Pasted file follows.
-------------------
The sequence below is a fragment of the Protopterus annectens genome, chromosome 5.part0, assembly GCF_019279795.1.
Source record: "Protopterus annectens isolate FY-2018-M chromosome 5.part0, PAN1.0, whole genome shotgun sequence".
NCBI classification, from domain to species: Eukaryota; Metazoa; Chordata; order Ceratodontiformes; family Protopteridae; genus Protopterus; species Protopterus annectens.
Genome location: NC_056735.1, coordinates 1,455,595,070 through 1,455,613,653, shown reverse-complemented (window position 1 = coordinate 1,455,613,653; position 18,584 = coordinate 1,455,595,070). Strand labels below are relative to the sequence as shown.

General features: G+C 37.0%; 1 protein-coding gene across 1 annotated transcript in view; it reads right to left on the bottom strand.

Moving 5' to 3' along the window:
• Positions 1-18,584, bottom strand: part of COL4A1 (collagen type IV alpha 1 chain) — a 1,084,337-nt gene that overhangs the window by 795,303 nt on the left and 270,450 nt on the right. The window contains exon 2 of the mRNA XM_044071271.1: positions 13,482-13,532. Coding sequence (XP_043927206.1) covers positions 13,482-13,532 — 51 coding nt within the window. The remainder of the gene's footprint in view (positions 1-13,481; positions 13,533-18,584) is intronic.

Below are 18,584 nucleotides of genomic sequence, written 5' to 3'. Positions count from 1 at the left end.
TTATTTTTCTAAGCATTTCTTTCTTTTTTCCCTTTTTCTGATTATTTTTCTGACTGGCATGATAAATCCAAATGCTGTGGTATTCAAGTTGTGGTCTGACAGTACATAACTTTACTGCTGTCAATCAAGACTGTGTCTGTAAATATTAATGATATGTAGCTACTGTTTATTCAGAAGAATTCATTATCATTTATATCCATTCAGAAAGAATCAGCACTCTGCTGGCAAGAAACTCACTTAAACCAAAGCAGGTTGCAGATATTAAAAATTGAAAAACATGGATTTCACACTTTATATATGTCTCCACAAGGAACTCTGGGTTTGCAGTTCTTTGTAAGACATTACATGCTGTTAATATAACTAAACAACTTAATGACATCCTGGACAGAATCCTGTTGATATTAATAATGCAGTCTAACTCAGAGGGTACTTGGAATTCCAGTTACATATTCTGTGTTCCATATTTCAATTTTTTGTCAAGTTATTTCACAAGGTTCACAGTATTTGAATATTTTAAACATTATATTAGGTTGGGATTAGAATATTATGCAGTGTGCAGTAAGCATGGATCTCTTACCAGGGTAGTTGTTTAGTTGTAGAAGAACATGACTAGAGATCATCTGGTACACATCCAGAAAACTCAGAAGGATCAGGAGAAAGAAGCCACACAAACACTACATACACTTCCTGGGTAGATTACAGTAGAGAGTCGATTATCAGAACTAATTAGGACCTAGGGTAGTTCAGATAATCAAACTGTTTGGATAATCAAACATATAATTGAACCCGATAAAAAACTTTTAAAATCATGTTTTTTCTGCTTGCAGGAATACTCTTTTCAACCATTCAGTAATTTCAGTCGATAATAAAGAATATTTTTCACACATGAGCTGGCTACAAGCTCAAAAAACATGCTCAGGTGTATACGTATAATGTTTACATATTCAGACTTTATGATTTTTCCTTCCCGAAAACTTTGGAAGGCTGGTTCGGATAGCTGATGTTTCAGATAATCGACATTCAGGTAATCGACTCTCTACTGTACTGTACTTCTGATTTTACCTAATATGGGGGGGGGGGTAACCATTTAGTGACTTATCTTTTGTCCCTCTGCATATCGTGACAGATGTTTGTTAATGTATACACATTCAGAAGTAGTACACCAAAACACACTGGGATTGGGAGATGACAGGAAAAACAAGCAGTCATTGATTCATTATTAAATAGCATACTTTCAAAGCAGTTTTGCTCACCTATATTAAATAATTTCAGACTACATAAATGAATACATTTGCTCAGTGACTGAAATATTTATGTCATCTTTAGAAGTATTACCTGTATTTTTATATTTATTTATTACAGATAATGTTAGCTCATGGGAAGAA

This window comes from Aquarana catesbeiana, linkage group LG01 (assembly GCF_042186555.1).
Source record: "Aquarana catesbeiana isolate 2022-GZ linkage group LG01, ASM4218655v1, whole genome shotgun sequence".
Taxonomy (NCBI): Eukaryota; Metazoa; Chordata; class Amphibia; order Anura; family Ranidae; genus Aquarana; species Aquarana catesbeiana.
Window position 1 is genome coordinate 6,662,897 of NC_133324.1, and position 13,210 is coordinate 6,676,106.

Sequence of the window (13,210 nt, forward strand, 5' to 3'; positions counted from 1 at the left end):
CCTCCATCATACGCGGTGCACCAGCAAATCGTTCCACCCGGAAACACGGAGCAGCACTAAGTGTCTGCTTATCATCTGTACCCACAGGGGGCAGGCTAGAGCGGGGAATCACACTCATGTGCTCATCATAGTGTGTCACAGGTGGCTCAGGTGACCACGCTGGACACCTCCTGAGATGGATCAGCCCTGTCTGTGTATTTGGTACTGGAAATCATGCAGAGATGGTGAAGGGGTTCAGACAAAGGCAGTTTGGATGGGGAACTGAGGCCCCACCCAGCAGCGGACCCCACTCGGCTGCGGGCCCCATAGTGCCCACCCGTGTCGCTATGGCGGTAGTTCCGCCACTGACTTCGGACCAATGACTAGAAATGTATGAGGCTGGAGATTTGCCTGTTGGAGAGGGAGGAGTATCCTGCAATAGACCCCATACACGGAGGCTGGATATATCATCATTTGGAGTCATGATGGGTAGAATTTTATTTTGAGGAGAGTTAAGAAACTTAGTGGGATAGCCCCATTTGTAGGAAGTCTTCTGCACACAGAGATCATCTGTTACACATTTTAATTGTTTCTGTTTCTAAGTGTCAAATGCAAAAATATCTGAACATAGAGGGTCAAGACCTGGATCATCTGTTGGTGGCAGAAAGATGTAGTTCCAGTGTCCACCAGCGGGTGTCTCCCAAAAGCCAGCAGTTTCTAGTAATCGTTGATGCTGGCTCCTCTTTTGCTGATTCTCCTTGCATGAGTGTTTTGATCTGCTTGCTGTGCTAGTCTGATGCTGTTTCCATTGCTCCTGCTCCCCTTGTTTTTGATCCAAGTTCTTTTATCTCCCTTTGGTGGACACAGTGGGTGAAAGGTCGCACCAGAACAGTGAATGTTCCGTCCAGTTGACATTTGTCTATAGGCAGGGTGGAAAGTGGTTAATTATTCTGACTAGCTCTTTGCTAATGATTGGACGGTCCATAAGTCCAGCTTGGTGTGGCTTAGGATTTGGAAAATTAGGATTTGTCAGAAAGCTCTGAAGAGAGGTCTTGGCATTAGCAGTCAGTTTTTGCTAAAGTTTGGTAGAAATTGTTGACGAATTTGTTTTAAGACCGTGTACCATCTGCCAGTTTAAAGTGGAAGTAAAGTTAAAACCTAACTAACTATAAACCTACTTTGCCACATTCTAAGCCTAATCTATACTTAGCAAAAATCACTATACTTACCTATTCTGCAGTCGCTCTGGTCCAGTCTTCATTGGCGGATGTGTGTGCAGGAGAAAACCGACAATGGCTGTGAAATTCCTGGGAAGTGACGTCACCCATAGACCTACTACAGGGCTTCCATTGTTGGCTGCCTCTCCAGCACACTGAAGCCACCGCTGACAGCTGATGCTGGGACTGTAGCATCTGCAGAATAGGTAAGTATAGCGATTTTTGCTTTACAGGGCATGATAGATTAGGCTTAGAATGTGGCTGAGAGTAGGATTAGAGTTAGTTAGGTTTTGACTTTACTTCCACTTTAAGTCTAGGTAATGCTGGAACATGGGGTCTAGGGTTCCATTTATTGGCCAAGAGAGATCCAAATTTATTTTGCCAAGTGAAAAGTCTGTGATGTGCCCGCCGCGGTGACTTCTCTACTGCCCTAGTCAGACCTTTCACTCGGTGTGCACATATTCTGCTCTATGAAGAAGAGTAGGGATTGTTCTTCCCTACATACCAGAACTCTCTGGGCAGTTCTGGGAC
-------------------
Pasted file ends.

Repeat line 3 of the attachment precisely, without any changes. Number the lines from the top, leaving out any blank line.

NCBI classification, from domain to species: Eukaryota; Metazoa; Chordata; order Ceratodontiformes; family Protopteridae; genus Protopterus; species Protopterus annectens.